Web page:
By: Officer Jeff Kirchman
Have you met our UW turkeys? University locales such as the Arboretum, Lakeshore Nature Preserve, Eagle Heights, and University Houses can be positively thick with these impressive birds at times — but you could potentially run into some just about anywhere on campus.
According to wildlife experts, our mix of nearby wooded areas, ample food supplies, and relatively low levels of natural predators is perfect for population growth. Most of the year, we all get along fine, and the turkeys add to the unique nature of our community. Some even have their own Instagram page!
But, come spring, things change a bit. In short, love is in the air, and for several weeks the mature male turkeys (known as ‘toms’ or ‘gobblers’) are biologically compelled to exhibit dominance and attract the attention of the ladies (hens). They can become more aggressive, resulting in calls to UWPD — but they don’t pose much real threat to adult humans.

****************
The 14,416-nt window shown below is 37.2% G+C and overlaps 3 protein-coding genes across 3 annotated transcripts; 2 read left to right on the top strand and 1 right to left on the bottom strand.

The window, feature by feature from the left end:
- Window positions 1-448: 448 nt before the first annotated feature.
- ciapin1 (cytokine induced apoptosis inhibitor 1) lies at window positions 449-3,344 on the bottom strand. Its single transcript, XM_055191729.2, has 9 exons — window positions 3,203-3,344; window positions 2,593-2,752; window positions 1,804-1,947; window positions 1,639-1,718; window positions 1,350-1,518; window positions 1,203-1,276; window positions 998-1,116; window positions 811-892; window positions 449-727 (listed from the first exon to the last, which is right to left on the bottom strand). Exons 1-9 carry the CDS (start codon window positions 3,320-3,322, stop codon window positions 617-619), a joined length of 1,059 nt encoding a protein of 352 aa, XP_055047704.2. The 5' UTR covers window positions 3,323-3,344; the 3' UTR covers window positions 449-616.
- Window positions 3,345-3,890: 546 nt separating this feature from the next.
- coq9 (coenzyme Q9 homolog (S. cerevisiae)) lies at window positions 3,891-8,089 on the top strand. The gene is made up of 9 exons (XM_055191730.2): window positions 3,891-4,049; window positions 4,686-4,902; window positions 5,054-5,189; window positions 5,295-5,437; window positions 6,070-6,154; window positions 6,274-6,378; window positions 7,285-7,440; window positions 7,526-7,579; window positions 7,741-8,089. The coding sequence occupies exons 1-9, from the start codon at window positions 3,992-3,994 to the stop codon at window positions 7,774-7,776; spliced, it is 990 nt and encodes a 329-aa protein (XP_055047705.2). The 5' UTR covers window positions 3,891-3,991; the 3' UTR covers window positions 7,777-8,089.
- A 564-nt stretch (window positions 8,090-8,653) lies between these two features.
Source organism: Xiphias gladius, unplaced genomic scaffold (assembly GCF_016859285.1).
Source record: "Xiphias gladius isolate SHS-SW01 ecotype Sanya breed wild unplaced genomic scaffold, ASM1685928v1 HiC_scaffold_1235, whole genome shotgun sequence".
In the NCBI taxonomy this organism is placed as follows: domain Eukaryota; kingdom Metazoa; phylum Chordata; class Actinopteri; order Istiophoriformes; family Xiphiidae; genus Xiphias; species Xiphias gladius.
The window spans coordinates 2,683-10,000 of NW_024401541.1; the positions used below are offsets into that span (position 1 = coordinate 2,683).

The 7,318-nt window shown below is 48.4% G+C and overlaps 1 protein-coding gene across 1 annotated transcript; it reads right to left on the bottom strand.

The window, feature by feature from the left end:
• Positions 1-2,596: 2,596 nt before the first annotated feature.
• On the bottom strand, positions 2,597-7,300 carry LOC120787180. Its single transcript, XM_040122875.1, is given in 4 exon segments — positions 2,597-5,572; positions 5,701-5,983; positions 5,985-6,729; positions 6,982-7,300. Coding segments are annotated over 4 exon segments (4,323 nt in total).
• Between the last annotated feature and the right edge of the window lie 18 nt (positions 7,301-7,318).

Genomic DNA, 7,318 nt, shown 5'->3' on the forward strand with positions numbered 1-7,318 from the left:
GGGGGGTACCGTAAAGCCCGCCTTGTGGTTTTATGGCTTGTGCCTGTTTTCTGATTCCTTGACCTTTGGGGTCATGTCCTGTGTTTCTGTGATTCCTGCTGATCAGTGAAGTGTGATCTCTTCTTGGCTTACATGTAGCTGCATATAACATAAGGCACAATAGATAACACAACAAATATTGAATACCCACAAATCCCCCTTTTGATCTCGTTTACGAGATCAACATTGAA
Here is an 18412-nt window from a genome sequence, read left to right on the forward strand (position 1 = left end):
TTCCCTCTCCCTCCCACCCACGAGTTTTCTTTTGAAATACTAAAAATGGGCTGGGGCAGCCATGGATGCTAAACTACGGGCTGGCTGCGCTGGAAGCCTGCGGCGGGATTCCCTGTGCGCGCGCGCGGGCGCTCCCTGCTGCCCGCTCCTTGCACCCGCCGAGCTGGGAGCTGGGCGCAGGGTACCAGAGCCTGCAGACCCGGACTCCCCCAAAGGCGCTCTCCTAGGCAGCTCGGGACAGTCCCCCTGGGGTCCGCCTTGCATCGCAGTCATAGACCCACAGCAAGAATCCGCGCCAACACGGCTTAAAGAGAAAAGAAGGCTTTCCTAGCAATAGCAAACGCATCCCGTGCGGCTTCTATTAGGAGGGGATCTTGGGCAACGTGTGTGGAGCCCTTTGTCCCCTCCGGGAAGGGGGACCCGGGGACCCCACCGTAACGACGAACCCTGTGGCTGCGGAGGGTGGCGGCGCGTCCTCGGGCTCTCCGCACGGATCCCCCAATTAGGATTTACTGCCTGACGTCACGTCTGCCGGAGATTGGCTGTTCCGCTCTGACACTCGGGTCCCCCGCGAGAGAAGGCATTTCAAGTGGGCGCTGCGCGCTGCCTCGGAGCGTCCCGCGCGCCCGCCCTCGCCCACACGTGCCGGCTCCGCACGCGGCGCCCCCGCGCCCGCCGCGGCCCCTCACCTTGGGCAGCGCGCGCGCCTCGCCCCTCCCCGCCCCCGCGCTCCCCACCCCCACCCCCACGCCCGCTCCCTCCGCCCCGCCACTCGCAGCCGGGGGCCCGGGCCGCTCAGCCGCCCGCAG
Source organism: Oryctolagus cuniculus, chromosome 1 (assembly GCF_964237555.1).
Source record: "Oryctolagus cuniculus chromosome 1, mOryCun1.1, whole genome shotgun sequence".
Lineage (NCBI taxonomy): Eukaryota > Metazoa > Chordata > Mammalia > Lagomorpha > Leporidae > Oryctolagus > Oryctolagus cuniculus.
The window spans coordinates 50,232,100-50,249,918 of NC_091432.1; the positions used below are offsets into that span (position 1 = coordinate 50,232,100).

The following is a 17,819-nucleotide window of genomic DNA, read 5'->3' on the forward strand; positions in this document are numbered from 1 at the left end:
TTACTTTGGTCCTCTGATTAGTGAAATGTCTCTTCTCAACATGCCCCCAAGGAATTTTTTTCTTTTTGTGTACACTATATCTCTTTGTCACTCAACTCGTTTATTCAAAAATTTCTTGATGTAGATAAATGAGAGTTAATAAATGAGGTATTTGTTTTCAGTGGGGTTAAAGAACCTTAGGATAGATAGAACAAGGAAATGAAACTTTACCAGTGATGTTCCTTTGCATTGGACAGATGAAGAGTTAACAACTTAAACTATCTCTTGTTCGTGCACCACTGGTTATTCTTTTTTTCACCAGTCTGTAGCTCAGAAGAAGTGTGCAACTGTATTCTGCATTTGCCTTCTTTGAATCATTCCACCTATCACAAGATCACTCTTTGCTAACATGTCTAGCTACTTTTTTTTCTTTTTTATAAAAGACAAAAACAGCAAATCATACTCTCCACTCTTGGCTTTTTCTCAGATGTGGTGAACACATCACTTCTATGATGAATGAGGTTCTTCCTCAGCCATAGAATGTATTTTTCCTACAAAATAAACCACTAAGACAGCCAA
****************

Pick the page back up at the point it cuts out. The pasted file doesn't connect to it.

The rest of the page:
Even so, it’s best – for both turkeys and residents – to avoid conflict during the spring mating season. Here are some tips for doing so:
- Don’t feed them (turkeys, by the way, love the contents of most bird feeders).
- Keep children and pets away from them.
- If confronted by an aggressive bird, make yourself as big, loud, and scary as possible.
- Shoo problematic poultry away with an item that won’t harm the bird, like a broom.
- Don’t run away; a strutting tom may interpret that as submissive behavior and give chase.
Dealing with turkey mating season can be a bit bothersome, but it doesn’t last too long. In my opinion, it’s not a bad trade-off for the benefits of enjoying the company of these generally harmless and interesting birds the rest of the year.